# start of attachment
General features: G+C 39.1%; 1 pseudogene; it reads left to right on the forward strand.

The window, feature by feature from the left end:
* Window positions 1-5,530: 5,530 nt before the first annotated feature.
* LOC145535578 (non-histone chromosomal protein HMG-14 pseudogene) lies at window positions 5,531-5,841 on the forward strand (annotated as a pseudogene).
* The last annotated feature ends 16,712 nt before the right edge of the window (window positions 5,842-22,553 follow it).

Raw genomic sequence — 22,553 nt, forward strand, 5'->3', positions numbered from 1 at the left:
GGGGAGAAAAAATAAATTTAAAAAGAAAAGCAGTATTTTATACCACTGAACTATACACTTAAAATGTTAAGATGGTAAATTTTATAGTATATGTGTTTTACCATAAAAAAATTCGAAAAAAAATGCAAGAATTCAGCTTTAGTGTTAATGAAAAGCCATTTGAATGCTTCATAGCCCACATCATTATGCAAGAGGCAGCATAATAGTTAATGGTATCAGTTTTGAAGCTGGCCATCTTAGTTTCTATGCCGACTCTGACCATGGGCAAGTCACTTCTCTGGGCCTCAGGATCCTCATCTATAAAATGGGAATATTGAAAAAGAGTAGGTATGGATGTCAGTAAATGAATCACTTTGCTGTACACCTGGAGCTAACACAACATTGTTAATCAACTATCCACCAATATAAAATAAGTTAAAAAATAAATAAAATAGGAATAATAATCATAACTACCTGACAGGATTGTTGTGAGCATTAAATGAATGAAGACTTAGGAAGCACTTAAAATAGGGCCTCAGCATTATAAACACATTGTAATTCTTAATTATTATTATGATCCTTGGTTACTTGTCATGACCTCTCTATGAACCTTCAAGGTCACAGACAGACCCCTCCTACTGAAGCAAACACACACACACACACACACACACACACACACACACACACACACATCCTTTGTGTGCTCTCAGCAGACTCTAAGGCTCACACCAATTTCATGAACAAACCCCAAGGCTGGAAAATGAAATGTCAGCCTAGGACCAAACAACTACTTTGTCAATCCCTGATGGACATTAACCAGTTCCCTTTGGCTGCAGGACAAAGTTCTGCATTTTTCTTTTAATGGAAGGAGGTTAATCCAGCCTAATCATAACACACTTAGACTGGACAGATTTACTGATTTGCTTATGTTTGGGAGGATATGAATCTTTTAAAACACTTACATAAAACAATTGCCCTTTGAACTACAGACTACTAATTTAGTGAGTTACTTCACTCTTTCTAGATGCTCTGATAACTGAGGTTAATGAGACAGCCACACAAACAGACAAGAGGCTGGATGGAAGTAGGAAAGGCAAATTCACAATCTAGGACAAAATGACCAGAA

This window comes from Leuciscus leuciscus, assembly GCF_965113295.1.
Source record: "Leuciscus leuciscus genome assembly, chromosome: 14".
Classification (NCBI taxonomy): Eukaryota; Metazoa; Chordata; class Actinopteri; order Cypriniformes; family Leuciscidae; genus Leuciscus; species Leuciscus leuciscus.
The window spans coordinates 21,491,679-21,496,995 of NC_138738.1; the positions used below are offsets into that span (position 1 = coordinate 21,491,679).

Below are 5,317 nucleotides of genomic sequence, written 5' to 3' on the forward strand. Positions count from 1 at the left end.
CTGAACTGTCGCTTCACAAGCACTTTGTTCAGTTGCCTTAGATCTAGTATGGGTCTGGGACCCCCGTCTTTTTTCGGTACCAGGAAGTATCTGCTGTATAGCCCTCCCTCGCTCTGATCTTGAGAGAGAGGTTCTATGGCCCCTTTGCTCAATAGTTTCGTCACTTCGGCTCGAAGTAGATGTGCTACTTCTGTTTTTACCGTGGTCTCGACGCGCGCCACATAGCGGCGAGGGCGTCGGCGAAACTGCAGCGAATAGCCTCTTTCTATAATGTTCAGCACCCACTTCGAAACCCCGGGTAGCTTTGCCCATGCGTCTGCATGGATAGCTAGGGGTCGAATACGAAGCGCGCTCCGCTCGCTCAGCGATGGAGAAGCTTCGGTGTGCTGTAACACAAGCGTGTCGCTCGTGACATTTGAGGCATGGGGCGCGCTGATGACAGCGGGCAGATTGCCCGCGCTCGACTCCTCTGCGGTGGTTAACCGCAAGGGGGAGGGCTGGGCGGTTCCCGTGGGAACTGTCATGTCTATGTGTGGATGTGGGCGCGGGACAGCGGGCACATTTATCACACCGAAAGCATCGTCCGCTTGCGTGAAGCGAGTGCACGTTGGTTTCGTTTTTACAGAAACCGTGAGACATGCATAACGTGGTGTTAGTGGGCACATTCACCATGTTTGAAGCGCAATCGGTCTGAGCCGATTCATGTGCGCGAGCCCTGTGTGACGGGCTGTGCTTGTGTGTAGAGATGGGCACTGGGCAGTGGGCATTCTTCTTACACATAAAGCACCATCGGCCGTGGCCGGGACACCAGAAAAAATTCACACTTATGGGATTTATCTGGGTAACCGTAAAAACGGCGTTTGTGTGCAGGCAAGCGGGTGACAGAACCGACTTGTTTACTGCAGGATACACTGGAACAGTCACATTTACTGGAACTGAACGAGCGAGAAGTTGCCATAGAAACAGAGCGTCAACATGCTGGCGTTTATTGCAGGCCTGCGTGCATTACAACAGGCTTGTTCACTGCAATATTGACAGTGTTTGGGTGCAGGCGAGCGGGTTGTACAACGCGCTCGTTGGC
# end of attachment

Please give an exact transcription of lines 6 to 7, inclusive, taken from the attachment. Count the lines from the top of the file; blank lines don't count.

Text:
Raw genomic sequence — 22,553 nt, forward strand, 5'->3', positions numbered from 1 at the left:
GGGGAGAAAAAATAAATTTAAAAAGAAAAGCAGTATTTTATACCACTGAACTATACACTTAAAATGTTAAGATGGTAAATTTTATAGTATATGTGTTTTACCATAAAAAAATTCGAAAAAAAATGCAAGAATTCAGCTTTAGTGTTAATGAAAAGCCATTTGAATGCTTCATAGCCCACATCATTATGCAAGAGGCAGCATAATAGTTAATGGTATCAGTTTTGAAGCTGGCCATCTTAGTTTCTATGCCGACTCTGACCATGGGCAAGTCACTTCTCTGGGCCTCAGGATCCTCATCTATAAAATGGGAATATTGAAAAAGAGTAGGTATGGATGTCAGTAAATGAATCACTTTGCTGTACACCTGGAGCTAACACAACATTGTTAATCAACTATCCACCAATATAAAATAAGTTAAAAAATAAATAAAATAGGAATAATAATCATAACTACCTGACAGGATTGTTGTGAGCATTAAATGAATGAAGACTTAGGAAGCACTTAAAATAGGGCCTCAGCATTATAAACACATTGTAATTCTTAATTATTATTATGATCCTTGGTTACTTGTCATGACCTCTCTATGAACCTTCAAGGTCACAGACAGACCCCTCCTACTGAAGCAAACACACACACACACACACACACACACACACACACACACACACACATCCTTTGTGTGCTCTCAGCAGACTCTAAGGCTCACACCAATTTCATGAACAAACCCCAAGGCTGGAAAATGAAATGTCAGCCTAGGACCAAACAACTACTTTGTCAATCCCTGATGGACATTAACCAGTTCCCTTTGGCTGCAGGACAAAGTTCTGCATTTTTCTTTTAATGGAAGGAGGTTAATCCAGCCTAATCATAACACACTTAGACTGGACAGATTTACTGATTTGCTTATGTTTGGGAGGATATGAATCTTTTAAAACACTTACATAAAACAATTGCCCTTTGAACTACAGACTACTAATTTAGTGAGTTACTTCACTCTTTCTAGATGCTCTGATAACTGAGGTTAATGAGACAGCCACACAAACAGACAAGAGGCTGGATGGAAGTAGGAAAGGCAAATTCACAATCTAGGACAAAATGACCAGAA